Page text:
Friday Reviews: Secret Windows by Stephen King

Secret Windows by Stephen KingSecret Windows

Stephen King

The follow-up to his classic writing memoir, On Writing, compiles a series of essays, lectures, and the odd short piece of fiction on the craft of writing. Meant to be a companion piece to the former book, Secret Windows takes its name from the novella of the same name, later a Johnny Depp movie. The intro to the original Secret Windows is here, as is a large chunk of Danse Macabre, King’s first non-fiction book on the subject of modern horror.

Many people wonder why horror is so full of absolute dreck, and yet King is considered one of our premier novelists.It’s simple. King writes about us. His setting is a fictionalized version of Maine. Derry, setting for It is Bangor, right down to the canal bisecting downtown. Castle Rock is the same small town where King grew up. Dark Score Lake and TR90, from The Dark Half and Bag of Bones, are the same lakeside unincorporated township where the King family has a summer home, and where King himself had an unhappy collision with a Dodge minivan that nearly killed him.

In other words, King takes his own everyday reality, clones it into his fiction, and drops in horror elements to take his characters out of their comfort zones (or even the land of the living.) Ed McBain did this with New York City. And even when the cities are real, authors use that same familiarity to plunge something out of the ordinary into otherwise unremarkable, or at least predictable, lives. That’s why King’s horror works.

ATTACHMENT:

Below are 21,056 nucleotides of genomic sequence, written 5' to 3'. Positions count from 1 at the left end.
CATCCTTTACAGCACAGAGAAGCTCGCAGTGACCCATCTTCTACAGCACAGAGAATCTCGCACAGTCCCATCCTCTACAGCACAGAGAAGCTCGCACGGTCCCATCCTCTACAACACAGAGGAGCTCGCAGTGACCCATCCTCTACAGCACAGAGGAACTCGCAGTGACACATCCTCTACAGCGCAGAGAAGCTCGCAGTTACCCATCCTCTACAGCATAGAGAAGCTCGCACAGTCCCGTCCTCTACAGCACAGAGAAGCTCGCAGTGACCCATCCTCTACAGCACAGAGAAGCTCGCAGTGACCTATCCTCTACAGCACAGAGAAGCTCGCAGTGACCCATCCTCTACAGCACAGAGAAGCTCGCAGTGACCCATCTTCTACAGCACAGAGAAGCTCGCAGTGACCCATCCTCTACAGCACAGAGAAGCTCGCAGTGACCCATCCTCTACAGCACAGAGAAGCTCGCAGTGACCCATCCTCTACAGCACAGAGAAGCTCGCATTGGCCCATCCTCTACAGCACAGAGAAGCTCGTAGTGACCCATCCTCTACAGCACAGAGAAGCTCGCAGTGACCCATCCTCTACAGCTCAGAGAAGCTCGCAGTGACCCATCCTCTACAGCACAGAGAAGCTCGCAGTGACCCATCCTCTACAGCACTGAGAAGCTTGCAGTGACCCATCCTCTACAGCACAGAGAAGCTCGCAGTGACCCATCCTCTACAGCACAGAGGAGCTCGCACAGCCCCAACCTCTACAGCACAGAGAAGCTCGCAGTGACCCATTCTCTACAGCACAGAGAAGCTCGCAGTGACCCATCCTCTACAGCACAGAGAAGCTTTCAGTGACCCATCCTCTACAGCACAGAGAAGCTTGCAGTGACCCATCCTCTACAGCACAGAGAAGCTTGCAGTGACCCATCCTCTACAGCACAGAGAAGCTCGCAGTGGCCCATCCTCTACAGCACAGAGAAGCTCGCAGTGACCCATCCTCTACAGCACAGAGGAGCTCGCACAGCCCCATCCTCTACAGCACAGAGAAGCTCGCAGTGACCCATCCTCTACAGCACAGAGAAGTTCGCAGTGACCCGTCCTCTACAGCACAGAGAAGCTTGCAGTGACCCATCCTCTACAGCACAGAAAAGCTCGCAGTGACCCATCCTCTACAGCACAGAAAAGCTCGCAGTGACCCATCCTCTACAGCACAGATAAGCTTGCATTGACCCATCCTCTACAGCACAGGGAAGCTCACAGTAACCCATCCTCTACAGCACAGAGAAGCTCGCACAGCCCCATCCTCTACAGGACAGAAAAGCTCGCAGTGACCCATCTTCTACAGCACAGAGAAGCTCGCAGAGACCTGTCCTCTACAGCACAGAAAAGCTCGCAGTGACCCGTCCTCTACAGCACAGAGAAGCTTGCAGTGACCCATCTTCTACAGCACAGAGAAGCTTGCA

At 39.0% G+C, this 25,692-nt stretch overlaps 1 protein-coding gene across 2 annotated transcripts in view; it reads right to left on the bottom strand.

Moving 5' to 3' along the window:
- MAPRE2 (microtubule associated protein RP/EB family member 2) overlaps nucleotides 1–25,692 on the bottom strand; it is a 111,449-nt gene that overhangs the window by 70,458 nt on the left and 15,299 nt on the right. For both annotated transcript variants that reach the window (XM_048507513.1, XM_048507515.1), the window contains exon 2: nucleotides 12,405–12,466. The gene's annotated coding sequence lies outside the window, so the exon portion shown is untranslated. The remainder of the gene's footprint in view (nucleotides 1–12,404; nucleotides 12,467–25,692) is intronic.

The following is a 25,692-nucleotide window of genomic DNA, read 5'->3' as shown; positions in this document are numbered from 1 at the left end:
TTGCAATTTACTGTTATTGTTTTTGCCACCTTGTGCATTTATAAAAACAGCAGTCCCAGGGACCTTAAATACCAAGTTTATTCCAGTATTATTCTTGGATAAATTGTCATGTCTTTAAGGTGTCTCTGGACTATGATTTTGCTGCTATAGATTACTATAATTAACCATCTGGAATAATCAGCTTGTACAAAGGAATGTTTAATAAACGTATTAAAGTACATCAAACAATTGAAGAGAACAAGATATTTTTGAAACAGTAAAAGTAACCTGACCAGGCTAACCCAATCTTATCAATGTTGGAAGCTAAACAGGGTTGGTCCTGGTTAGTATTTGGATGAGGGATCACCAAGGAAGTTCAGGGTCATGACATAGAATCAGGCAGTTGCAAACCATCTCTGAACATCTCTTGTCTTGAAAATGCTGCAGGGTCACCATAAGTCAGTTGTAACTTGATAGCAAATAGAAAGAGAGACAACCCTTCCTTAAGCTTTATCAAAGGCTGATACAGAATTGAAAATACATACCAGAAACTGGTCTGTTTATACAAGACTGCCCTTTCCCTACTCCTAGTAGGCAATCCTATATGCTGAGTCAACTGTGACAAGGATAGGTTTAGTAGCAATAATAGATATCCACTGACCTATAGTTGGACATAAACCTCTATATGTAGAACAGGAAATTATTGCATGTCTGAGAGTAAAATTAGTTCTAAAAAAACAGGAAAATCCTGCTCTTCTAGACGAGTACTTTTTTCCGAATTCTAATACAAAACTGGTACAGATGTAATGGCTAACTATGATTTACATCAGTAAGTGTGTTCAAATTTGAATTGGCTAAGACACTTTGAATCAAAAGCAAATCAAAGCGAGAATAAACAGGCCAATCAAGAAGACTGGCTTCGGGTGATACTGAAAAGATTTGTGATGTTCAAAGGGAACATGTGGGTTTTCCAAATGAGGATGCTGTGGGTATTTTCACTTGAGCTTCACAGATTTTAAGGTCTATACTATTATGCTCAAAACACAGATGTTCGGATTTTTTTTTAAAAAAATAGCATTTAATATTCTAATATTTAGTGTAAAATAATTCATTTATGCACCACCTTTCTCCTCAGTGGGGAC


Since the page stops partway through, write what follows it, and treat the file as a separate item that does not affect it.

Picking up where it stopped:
The best part of the book is the lectures. King doesn’t call them lectures. He just riffs for an hour or two to his audience, sometimes vulgar and cranky, sometimes like a favorite uncle telling you stories about where he works. In either case, he’s very comfortable, showing us that writers are no different from anyone else. They just have more vivid imaginations. He also questions the sanity of people who think you have to be insane to write horror. Isn’t it insane, he posits, to pretend bad things don’t happen? He thinks that’s why a novel like Salem’s Lot worked. The people most offended by it were the people being skewered. (And, as a side note, the vampire and his toadie seemed to be the most normal people in that book.)

What didn’t work for me was plunking down 150 pages of Danse Macabre in the middle of the book. I already read Danse Macabre. A short excerpt would have been fine, but without those chapters, the book would have been 250-300 instead of 431 and still held the reader’s interest.

Still, if you haven’t read any of King’s non-fiction, this isn’t a bad intro. It’s also expensive, with both the paperback and hard cover editions listed as $40 new on Amazon. Obviously, it’s meant for collectors and King aficionados.

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